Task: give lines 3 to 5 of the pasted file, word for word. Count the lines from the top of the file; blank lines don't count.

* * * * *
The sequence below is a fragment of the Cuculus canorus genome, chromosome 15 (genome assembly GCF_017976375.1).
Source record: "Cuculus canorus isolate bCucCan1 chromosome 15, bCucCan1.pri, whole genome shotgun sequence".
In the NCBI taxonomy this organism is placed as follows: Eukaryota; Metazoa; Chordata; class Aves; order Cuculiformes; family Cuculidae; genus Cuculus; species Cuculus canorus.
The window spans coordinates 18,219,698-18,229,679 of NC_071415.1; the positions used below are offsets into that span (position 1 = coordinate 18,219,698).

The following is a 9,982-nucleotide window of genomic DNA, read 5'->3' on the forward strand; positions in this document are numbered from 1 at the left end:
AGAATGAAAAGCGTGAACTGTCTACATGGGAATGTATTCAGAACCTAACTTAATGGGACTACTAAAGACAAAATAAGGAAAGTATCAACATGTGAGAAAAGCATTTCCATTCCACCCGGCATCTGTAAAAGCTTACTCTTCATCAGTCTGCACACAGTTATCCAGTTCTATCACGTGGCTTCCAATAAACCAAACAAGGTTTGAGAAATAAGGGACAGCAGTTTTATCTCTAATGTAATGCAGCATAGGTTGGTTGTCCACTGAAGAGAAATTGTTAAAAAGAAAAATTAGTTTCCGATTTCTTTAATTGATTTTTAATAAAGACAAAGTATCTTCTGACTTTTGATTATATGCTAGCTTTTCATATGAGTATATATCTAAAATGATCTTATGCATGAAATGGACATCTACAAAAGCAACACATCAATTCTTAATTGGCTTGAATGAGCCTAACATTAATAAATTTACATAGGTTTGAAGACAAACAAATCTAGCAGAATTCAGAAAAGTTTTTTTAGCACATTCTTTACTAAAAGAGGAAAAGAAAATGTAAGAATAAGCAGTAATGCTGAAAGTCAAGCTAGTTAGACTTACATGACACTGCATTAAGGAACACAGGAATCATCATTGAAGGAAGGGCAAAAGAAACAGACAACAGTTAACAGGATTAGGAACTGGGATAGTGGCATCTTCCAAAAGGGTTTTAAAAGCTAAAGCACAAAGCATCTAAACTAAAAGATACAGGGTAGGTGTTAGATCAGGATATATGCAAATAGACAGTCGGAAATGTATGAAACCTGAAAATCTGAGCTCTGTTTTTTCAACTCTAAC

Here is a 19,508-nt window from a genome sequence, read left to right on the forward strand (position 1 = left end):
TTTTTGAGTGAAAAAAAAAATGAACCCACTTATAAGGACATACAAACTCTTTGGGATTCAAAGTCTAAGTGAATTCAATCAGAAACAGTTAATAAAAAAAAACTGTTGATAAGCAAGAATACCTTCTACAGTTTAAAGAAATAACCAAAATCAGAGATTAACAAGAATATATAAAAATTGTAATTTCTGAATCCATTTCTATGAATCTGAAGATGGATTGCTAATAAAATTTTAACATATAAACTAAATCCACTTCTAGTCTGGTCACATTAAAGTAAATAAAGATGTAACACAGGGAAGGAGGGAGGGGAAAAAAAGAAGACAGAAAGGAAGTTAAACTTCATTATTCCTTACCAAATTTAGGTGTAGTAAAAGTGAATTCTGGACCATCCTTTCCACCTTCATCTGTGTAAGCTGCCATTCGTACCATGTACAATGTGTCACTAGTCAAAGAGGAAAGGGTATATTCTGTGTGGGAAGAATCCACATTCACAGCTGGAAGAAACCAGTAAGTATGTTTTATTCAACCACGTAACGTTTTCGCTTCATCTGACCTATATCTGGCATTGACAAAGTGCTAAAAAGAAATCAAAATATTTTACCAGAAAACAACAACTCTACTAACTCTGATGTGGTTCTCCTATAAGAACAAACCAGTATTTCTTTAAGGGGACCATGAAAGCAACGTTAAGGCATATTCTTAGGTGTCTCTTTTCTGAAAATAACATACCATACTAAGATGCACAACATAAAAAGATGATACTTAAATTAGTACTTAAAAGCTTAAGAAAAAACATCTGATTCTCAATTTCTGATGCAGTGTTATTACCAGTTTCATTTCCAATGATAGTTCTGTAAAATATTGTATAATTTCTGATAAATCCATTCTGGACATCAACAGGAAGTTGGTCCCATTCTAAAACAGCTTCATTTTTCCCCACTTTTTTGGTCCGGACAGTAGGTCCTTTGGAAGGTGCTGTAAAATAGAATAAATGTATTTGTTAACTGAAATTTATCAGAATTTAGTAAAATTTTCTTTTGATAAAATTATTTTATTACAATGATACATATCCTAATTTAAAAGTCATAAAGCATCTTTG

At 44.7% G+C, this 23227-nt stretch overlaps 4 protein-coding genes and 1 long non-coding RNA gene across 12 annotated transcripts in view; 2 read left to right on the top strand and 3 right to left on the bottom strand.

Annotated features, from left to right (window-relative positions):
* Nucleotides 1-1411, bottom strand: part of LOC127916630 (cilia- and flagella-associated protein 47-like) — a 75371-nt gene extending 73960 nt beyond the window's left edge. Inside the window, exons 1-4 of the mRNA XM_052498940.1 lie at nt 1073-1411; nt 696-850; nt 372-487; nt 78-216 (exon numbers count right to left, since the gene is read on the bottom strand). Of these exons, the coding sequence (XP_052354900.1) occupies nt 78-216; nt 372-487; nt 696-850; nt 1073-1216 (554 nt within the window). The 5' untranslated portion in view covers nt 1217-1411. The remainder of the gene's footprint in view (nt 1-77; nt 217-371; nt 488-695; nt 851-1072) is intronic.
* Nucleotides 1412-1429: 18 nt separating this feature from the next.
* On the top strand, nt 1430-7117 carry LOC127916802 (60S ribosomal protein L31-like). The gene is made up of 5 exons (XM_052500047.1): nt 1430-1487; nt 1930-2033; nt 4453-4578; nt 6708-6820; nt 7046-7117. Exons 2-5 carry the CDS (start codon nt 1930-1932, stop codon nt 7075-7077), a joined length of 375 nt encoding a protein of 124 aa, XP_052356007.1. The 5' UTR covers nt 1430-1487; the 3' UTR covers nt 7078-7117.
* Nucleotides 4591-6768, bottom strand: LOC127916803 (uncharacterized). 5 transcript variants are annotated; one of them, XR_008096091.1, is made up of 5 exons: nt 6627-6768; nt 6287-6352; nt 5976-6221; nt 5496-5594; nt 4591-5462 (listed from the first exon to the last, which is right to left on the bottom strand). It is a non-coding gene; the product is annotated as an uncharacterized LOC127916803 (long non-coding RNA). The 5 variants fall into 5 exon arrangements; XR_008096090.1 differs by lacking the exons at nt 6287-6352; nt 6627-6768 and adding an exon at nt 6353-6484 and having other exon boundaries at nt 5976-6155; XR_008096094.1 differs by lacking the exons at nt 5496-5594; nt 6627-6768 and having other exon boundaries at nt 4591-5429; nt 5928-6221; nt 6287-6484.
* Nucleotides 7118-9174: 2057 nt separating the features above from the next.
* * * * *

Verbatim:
In the NCBI taxonomy this organism is placed as follows: Eukaryota; Metazoa; Chordata; class Aves; order Cuculiformes; family Cuculidae; genus Cuculus; species Cuculus canorus.
The window spans coordinates 18,219,698-18,229,679 of NC_071415.1; the positions used below are offsets into that span (position 1 = coordinate 18,219,698).

The following is a 9,982-nucleotide window of genomic DNA, read 5'->3' on the forward strand; positions in this document are numbered from 1 at the left end: